Remote Working Gone Viral: Four Best Practices When Working Remotely

While mobile and flexible work has been a hot topic, the discussion has moved into the spotlight as companies consider alternative working solutions to address the uncertain impact of coronavirus.

My colleagues and I sat down to come up with a few tips from our experience advising clients on their workplaces that may help you out: 

STEP 1 Communications: 

Communication is key with any change. Leaders should be consistent with their messaging and keep it transparent to maintain trust. Don’t be afraid to say you don’t have all the answers, just follow through when you find the answers. This will help employees feel prepared and ready to adapt to any developing situation. Use multiple avenues for communication; email doesn’t always cut it. Leverage your internal website, social channels, and even printed signs to make sure people are informed. 

As a company that relies heavily on in-person interaction, we at Savills are learning how to integrate these strategies into our own working patterns without missing a beat.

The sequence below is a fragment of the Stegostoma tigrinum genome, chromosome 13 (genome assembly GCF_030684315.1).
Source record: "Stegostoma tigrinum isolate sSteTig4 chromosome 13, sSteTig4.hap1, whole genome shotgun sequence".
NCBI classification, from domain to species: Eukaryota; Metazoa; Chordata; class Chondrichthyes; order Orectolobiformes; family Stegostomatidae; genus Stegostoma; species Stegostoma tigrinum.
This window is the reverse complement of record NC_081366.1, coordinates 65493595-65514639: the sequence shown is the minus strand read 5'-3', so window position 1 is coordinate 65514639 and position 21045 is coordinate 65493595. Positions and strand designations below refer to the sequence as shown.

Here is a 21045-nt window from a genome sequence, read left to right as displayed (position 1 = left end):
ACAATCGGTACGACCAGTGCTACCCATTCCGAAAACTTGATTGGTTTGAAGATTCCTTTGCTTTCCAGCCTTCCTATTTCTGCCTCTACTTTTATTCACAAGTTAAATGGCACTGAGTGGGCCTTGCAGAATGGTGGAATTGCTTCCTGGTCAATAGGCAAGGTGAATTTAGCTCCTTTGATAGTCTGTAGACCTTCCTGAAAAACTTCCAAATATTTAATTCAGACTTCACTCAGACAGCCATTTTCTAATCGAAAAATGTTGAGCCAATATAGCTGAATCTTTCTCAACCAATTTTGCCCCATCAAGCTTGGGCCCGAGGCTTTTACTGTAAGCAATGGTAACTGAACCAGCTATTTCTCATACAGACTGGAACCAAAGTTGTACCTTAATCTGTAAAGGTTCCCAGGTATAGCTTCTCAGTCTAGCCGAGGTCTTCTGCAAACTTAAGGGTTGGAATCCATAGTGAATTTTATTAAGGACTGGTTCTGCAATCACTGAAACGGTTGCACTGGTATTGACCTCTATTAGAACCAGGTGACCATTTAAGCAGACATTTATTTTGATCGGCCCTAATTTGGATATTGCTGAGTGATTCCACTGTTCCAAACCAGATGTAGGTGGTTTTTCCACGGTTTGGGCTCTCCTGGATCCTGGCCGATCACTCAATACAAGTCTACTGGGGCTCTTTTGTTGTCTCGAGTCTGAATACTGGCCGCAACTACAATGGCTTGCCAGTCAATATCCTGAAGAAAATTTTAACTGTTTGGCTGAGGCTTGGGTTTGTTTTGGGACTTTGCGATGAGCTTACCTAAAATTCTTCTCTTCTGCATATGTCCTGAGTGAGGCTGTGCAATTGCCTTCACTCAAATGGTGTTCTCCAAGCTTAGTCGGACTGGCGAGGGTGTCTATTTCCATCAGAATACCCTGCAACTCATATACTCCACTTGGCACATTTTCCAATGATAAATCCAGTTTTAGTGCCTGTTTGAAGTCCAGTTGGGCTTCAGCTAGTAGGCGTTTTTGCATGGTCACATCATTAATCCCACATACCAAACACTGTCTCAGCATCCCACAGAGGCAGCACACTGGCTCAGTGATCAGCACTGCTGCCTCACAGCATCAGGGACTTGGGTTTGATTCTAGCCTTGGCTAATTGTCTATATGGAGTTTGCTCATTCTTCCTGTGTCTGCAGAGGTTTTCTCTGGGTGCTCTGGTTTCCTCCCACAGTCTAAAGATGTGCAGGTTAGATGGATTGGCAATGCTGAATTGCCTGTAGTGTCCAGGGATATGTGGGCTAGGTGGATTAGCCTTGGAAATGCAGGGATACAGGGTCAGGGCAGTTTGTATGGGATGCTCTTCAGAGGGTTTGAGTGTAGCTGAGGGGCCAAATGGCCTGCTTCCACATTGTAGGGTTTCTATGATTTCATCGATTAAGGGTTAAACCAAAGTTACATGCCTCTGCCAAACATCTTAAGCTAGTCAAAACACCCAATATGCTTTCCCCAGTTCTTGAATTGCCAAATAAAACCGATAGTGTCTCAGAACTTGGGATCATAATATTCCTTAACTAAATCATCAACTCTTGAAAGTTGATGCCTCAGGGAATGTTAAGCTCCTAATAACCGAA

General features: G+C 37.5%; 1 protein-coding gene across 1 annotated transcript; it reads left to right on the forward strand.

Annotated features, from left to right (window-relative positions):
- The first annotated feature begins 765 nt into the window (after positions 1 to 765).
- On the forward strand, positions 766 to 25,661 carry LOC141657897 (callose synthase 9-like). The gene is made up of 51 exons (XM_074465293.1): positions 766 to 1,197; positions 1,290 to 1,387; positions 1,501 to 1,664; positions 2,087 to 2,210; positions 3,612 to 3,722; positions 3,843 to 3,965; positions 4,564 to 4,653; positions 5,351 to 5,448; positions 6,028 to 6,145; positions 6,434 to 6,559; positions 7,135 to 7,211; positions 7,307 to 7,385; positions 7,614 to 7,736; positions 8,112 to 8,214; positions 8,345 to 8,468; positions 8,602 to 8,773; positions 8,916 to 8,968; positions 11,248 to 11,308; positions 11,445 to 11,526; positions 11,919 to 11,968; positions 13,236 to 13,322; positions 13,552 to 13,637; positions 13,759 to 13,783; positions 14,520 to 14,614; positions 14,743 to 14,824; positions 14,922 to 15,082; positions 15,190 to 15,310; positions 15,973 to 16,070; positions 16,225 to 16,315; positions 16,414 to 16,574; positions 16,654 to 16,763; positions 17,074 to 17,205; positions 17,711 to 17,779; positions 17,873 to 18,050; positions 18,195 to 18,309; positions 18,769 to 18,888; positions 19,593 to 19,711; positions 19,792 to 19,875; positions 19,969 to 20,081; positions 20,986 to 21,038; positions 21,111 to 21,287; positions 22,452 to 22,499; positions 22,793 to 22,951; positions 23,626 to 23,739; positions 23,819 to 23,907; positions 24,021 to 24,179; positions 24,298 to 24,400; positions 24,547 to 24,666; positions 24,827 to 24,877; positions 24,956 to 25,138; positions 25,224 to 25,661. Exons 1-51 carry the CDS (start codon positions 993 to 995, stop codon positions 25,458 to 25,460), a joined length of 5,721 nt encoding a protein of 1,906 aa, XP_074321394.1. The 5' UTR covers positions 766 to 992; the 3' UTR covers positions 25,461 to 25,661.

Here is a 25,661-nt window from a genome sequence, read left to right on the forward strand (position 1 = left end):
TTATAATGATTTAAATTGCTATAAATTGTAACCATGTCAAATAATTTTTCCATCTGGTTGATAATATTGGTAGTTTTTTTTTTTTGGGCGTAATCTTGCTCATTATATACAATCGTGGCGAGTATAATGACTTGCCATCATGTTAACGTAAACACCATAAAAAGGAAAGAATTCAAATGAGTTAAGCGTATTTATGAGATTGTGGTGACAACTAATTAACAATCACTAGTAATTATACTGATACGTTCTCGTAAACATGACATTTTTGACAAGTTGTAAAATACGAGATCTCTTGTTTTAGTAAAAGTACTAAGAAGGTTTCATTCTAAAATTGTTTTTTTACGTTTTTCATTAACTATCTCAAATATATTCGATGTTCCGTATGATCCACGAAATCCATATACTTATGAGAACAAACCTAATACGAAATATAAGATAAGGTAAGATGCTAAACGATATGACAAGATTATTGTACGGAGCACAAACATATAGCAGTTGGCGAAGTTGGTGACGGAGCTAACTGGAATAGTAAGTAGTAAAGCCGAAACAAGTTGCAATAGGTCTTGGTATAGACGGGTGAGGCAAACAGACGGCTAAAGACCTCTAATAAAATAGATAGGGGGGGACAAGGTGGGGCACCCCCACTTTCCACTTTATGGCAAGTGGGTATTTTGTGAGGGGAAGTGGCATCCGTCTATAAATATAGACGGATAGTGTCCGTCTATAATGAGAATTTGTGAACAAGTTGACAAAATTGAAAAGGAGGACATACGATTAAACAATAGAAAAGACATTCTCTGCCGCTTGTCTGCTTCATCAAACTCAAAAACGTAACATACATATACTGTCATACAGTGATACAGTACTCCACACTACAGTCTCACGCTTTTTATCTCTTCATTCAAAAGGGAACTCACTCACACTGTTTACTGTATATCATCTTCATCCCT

STEP 2 Technology: 

There are many seamless ways to virtually connect with colleagues and clients. Instead of in-person meetings, deploy a universal video conferencing platform with screen-sharing capabilities. Platforms such as Zoom, Webex, Google Hangouts and GoToMeeting are effective alternatives to replace valuable face time. Start testing your wifi and your employees’ remote access now to ensure no loss in productivity if employees work away from the office. 

STEP 3 Space:

Everyone loves the comfort of home, but it is important for employees to carve out a space free of distractions. Clear off a surface, preferably a height adjustable desk and ergonomic chair, and set up shop. Potted plants, views of the outdoors, natural daylight, clean air and comfortable temperatures have all been linked to increased productivity. Noise-canceling headphones, a surface to write on, organization systems and a printer are also nice to haves. In some cases, companies might consider contingency plans at coworking locations to accommodate portions of their workforce. 

STEP 4 Culture:

People generally enjoy the social benefits of gathering in a common workspace – no matter how much they may grumble about the commute or office temperature. Many question the unintended effects that remote working may have on collaboration, company culture and camaraderie. Keep building culture through internal social channels – think Slack, Gchat, Teams and more. Encourage teams to schedule regular meetings with video capabilities for some face time.